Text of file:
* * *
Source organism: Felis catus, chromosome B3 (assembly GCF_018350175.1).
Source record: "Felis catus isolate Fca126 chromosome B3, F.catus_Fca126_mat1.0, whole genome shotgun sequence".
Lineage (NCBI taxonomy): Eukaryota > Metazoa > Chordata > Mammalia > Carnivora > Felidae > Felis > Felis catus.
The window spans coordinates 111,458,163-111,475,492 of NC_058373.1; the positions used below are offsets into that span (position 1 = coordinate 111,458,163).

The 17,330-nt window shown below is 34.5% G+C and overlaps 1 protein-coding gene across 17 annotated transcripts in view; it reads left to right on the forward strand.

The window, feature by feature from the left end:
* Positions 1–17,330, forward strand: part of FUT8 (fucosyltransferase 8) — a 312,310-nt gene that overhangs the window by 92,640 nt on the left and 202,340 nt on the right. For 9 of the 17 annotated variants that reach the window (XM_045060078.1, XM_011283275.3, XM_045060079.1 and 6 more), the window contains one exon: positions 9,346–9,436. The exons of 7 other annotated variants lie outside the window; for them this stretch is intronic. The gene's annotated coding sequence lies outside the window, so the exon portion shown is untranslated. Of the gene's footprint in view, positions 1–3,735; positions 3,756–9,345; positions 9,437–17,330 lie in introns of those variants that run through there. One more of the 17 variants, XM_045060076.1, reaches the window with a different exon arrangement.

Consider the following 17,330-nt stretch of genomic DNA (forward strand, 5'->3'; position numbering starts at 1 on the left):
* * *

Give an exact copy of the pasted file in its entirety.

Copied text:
Source organism: Felis catus, chromosome B3 (assembly GCF_018350175.1).
Source record: "Felis catus isolate Fca126 chromosome B3, F.catus_Fca126_mat1.0, whole genome shotgun sequence".
Lineage (NCBI taxonomy): Eukaryota > Metazoa > Chordata > Mammalia > Carnivora > Felidae > Felis > Felis catus.
The window spans coordinates 111,458,163-111,475,492 of NC_058373.1; the positions used below are offsets into that span (position 1 = coordinate 111,458,163).

The 17,330-nt window shown below is 34.5% G+C and overlaps 1 protein-coding gene across 17 annotated transcripts in view; it reads left to right on the forward strand.

The window, feature by feature from the left end:
* Positions 1–17,330, forward strand: part of FUT8 (fucosyltransferase 8) — a 312,310-nt gene that overhangs the window by 92,640 nt on the left and 202,340 nt on the right. For 9 of the 17 annotated variants that reach the window (XM_045060078.1, XM_011283275.3, XM_045060079.1 and 6 more), the window contains one exon: positions 9,346–9,436. The exons of 7 other annotated variants lie outside the window; for them this stretch is intronic. The gene's annotated coding sequence lies outside the window, so the exon portion shown is untranslated. Of the gene's footprint in view, positions 1–3,735; positions 3,756–9,345; positions 9,437–17,330 lie in introns of those variants that run through there. One more of the 17 variants, XM_045060076.1, reaches the window with a different exon arrangement.

Consider the following 17,330-nt stretch of genomic DNA (forward strand, 5'->3'; position numbering starts at 1 on the left):